We've got it all in this week's mix tape: a couple of Christmas carols, a classic-rock favorite, even a little hip-hop. Tune in and make sure you didn't miss any of the big happenings in the market last week.
"I'll Be Home for Christmas," as performed by Bing Crosby and Texas Instruments
More workers from TexasInstruments'
The company blamed some of the weakness on the sales mix from chip sales for cell phones. Cell phone customers ordered more of TI's lower-end chips during the quarter, which have both a lower selling price and slimmer profit margins. Ron Slaymaker, from TI's investor relations department, didn't paint a particularly pretty outlook for the following quarter, either, saying that it doesn't look like things have bottomed out quite yet.
Investors didn't appear to be caught off guard by the announcement, and the stock even rose 1.6% the following day. It's likely that the market was prepared for some disappointing news from TI after lackluster announcements from some other industry bellwethers -- National Semiconductor
"Rock Steady," by No Doubt and the Federal Reserve
For a fourth straight meeting, Ben Bernanke and crew decided to hold the Federal Reserve's target federal funds rate steady at 5.25%. In a statement released Tuesday, the Fed indicated that the housing market was having a "substantial" effect in slowing economic growth, though the Fed expects that we will see growth "at a moderate pace on balance over coming quarters." Using similar language to previous statements, the committee noted that inflation is still a primary concern, and it wouldn't rule out raising rates again if needed.
Despite the Fed's hawkish tone in the statement, investors have been preparing themselves for a cut in rates, if anything. Though this sentiment may have tempered over the last month, federal funds rate futures data from the Chicago Board of Trade still suggests that any rate change will likely be a downward one. More detail on what the Fed thinks about the economy's current situation will come to light in a few weeks, when the Fed releases the minutes from this most recent meeting.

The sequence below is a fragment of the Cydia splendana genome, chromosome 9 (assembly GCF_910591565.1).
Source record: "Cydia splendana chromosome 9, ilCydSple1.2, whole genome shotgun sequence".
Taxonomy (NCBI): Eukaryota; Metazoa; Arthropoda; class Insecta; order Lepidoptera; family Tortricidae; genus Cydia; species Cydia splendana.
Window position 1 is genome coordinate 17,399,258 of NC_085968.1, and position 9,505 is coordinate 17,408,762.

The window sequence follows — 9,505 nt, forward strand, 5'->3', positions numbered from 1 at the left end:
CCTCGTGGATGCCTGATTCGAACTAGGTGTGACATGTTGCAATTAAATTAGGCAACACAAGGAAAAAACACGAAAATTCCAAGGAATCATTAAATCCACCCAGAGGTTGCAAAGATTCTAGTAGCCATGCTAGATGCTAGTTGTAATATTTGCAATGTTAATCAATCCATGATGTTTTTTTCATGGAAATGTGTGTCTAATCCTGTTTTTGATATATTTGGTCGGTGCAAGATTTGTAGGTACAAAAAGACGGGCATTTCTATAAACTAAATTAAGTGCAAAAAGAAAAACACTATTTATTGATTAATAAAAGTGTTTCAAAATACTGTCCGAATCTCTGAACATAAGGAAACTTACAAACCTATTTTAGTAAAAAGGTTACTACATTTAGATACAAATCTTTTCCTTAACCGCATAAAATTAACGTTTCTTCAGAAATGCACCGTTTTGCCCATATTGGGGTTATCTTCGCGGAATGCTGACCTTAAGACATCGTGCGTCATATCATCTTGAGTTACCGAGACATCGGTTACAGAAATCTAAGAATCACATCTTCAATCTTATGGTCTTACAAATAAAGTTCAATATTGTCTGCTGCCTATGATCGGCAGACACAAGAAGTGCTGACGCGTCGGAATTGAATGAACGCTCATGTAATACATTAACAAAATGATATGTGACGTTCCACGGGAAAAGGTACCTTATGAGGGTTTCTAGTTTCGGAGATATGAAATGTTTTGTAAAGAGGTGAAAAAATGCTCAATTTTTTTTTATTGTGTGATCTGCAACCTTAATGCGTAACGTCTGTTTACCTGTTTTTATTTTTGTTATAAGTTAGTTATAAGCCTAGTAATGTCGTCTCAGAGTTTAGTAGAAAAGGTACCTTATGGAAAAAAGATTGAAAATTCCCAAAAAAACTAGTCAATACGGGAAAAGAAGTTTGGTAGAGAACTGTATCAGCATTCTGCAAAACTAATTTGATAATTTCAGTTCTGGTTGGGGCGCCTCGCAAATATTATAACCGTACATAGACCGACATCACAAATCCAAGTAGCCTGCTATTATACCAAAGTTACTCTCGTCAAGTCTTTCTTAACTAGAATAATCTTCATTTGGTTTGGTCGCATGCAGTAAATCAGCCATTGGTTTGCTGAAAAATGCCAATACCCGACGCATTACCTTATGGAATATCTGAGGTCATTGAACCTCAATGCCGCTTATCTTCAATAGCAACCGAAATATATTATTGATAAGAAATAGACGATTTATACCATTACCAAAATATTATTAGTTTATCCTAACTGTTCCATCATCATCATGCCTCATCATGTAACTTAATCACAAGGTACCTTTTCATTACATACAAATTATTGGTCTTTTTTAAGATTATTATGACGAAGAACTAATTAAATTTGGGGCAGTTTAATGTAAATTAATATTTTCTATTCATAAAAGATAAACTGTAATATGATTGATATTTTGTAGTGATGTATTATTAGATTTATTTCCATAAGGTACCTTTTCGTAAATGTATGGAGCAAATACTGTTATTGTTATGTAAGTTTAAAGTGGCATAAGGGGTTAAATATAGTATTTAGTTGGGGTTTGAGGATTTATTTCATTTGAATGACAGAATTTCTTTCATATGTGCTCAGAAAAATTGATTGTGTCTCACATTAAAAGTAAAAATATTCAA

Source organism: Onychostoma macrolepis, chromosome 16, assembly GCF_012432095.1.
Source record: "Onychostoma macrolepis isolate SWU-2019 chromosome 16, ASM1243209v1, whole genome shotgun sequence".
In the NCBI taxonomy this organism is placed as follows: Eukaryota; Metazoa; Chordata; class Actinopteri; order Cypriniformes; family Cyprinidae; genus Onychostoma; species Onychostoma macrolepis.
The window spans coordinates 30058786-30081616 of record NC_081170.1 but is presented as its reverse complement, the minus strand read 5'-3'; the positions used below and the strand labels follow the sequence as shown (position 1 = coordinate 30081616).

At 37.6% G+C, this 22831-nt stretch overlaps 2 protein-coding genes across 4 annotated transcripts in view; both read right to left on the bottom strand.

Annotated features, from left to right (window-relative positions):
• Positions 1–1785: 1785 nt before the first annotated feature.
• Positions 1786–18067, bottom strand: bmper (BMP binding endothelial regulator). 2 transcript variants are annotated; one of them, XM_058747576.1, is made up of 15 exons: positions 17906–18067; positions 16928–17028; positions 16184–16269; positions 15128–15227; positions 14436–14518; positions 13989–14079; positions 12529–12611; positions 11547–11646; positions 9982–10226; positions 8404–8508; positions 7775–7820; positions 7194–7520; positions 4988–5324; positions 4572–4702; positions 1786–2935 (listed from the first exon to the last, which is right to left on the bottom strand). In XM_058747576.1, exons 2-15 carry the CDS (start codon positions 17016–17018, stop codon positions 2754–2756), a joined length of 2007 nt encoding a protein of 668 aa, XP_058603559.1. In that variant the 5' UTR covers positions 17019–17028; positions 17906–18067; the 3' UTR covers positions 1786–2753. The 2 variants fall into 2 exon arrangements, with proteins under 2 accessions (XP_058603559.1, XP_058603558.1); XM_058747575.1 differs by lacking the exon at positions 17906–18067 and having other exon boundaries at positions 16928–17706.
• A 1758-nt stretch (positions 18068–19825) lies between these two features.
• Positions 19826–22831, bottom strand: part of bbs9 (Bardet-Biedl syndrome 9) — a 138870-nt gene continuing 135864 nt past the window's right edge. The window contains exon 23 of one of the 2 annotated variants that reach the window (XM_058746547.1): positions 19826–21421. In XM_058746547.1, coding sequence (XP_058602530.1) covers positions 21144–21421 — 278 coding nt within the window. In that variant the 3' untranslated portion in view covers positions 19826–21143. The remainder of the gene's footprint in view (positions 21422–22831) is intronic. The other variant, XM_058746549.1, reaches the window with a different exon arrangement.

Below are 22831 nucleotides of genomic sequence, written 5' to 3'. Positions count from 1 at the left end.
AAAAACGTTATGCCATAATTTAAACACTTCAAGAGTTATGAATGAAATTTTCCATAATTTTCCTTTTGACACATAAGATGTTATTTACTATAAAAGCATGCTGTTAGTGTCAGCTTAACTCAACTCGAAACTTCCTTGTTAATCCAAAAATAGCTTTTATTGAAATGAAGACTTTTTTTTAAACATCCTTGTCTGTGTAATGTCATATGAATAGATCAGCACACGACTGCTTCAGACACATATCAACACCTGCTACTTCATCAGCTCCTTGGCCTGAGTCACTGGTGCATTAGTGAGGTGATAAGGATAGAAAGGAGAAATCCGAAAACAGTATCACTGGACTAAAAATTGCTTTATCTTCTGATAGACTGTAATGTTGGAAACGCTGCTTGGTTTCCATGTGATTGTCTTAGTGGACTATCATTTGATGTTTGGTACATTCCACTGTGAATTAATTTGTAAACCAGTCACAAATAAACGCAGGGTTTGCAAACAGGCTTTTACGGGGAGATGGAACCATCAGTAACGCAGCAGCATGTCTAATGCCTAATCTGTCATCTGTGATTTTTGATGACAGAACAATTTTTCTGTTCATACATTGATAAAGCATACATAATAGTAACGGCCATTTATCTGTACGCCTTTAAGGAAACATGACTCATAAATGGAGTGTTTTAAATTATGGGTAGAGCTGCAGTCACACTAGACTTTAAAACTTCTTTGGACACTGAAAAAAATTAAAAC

"We Fly High," by Jim Jones with the Airline Industry Choir
The excitement in the airline industry continues. This past week saw reports surface that United Airlines parent UAL and Continental Airlines have been in merger talks for several months; AirTran made an offer to purchase small-fry Midwest Air; and Qantas accepted an upped bid from a private equity consortium led by Macquarie Bank and Texas Pacific Group. In addition, there's still the existing US Airways bid for Delta on the table.
While the bid for Delta is primarily intended to take advantage of increased potential synergies as Delta emerges from bankruptcy, the rest of the action among the airlines is more along the lines of good old consolidation. The last five years have been particularly turbulent for airlines, as decreased traveling after the Sept. 11 attacks kept seats empty, and rising gas prices pushed airlines' bottom line further into the red. Now, with travelers back out and about, and gas prices moderating, airlines are poised to turn up the profitability in the coming year.
If the airlines are successful in tightening the screws financially, investors could respond by giving them multiples more in line with players such as Southwest
"Both Sides Now," by Joni Mitchell, Ben Bernanke, and Wu Yi